Wednesday, October 06, 2010

Full circle

It started, I remember, with a broken worm. I had been trying to dig up a tube worm from the beach, with no success. In the process, I brought home the tail end of a polychaete worm. And decided to keep it in a dishpan, to see if it would regenerate the lost head. (It tried, but didn't make it.)

That was over a year ago. Since then, I've moved my critters into a proper aquarium, and stocked it with snails, crabs, hermits, shrimp, and more. I've blogged about it, many times. (Search in the box on the sidebar under "aquarium", or "hermit".) But I've never discussed why I keep at it; it's a lot of work, and sometimes decidedly inconvenient.

I'm incurably curious. At first, I just wanted to find the answers to specific questions; "Will the worm grow a new head?" "How fast do mussels move?" "What on earth is that?"

I started watching the interactions of the animals; who ate what, pecking orders, favourite activities, abilities, likes and dislikes. I was learning something new every day, something I hadn't seen in the reference books. I got more books, and a better camera. I asked more questions. I tried to identify new species that arrived in the seaweed that feeds the crabs. Now, I'm trying to follow growth patterns and look for breeding activities.

I have realized that living with these animals, getting down to their level, watching them every day, I can learn more about them and about their environment than I could with any stack of books.

The littlest hermit, on a bed of barnacles. A hairy hermit, in a shell from Crescent Beach.

I said, 'way back at the beginning, that I was trying to make my dishpan feel like "home" to my poor, headless worm, so I stocked it and arranged it with the biodiversity found on his beach. I have continued with that aim, trying to make a "tidepool" effect. I bring home water, plants and a variety of animals from the intertidal zone of Boundary Bay.( I find the same critters on both sides, in different proportions, true, but still the same mix of species. And the water has the same range of salinity, varied according to the state of the tide and the amount of recent rain.) I've tried to imitate, as well as I can, the conditions found in the intertidal zone.

Can't be done. For one, I can't really keep to a regular schedule of high tide, low tide, high tide, etc, switching every 6 hours. My crabs have no dry ground to crawl up to; they use the top of the pump instead. I keep the temperature more or less constant; on the beach, it varies considerably with tides and currents.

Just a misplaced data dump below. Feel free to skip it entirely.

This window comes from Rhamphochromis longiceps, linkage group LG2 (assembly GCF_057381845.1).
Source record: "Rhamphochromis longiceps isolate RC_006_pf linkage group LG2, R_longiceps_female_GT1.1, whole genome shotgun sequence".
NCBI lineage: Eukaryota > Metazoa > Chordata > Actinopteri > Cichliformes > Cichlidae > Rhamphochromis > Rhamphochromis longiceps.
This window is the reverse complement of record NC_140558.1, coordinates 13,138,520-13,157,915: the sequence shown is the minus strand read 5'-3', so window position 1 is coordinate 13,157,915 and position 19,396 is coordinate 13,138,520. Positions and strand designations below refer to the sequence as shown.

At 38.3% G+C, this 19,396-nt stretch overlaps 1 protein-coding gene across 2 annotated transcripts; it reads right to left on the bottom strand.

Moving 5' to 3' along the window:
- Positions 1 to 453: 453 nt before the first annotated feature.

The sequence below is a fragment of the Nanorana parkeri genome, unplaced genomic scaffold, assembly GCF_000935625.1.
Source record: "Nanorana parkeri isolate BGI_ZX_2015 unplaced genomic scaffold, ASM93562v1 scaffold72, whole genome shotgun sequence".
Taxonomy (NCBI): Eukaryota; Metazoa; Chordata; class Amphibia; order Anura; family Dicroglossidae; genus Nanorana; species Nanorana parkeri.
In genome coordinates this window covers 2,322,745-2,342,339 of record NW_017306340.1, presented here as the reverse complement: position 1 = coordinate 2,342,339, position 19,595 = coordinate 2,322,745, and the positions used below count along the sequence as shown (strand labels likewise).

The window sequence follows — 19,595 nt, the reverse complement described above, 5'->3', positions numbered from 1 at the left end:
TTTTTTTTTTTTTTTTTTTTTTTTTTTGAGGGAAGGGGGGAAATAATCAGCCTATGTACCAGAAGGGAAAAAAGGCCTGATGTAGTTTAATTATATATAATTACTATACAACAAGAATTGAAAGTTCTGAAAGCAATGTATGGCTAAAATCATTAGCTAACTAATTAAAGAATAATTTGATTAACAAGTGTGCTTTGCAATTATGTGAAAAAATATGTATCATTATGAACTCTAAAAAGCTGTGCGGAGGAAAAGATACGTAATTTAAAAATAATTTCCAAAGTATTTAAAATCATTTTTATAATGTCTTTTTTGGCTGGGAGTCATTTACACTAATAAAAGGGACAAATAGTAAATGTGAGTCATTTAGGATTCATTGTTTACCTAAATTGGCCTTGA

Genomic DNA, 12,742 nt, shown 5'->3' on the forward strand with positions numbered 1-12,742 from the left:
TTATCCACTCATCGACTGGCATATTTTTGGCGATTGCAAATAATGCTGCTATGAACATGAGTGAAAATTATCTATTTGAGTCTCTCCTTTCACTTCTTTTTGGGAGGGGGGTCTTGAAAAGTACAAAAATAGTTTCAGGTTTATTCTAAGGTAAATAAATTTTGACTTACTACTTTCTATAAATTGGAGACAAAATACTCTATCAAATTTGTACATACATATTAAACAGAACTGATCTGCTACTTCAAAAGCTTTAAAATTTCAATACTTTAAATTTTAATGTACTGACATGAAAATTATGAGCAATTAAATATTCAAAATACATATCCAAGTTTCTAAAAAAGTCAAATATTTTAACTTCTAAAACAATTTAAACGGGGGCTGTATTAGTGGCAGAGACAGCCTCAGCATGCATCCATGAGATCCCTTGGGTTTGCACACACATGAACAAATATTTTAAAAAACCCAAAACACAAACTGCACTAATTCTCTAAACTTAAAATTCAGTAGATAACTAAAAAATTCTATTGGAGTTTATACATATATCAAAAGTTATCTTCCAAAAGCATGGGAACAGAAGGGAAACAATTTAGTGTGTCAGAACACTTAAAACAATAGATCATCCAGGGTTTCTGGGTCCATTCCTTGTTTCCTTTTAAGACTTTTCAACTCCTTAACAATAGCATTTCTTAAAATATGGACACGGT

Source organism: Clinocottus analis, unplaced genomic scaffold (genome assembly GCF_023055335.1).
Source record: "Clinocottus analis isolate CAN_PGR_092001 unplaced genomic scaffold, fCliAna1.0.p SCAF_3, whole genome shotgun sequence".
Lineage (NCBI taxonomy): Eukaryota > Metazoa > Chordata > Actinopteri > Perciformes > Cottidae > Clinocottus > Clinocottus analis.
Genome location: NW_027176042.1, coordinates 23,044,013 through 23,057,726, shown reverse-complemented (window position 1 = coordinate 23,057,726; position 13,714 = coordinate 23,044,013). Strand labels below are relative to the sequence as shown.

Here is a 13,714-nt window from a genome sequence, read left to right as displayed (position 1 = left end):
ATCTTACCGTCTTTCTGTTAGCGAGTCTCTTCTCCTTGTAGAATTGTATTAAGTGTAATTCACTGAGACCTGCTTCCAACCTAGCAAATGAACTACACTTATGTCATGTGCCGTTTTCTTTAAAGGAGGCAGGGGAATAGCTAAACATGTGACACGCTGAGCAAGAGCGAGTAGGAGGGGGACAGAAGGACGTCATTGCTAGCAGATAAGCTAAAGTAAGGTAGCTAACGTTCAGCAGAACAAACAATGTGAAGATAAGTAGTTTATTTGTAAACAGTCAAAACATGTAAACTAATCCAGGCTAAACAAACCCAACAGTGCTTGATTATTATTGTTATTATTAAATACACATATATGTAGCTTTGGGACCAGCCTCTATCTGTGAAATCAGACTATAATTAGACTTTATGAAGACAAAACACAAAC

And even my efforts to observe my guests changes things. The crabs respond to me, staring through the glass, sometimes waving claws in my direction. The hermits take food from my fingers. The anemones block my vision, settling down in the "wrong" places, and I convince them to move by prodding at their sides with a plastic spoon.

And worse; when whelks ate my mussels, I removed the whelks. When I had a population explosion among the big polychaetes, I deported them to the beach where they came from. When a flatworm ate a hermit, I banished both flatworms to a jar, then a bowl of sand and water. In "real life", they would change the makeup of the intertidal community; not here.

Be that as it may, the critters adapt to the conditions they find, and go about their business as usual; there is much to be learned, yet.

And back to broken worms; a couple of hours ago, I noticed a large one on the surface of the sand. Hunting for food, I thought, but it was moving oddly, waving about aimlessly, sluggishly. I looked more closely. A big hermit was at the other end, eating the worm; I could see the bloodied end, the head end without a head.

I always thought these big worms had no enemies in the tank. They're bigger around than the largest of the hermits, and too quick to retract under the sand at the least touch of a pincer or clawed foot. Only the large male crab seems strong and fast enough to do them any damage, and he didn't look interested. But something bit the worm in half.

I removed it; I didn't want it dying and fouling the tank; it's more food than the population could eat in a couple of days. I put it in the bowl with the flatworms, where I can remove it easily if it dies. It still swims, though it's missing the head. Oddly, it swims in the direction it would if it had a head, but it doesn't burrow into the sand.

We'll see: will it grow a head? Will it die? Will the flatworms eat it? Same questions I started out with, last year.


  1. Delightful essay Susannah

  2. What an incredible experiment. I'm looking forward to reading about what you observe. Poor headless worm.

  3. Very cool - your aquarium sounds like a fascinating place. We have a similar set up in one of the touch tanks at work; people throw in crabs, shrimp, little fish and squids, whatever they catch in our seine nets, and if some of them eat each other, so be it. I don't really spend much time observing that tank (I'm preoccupied with turtle care) but maybe I'll start!


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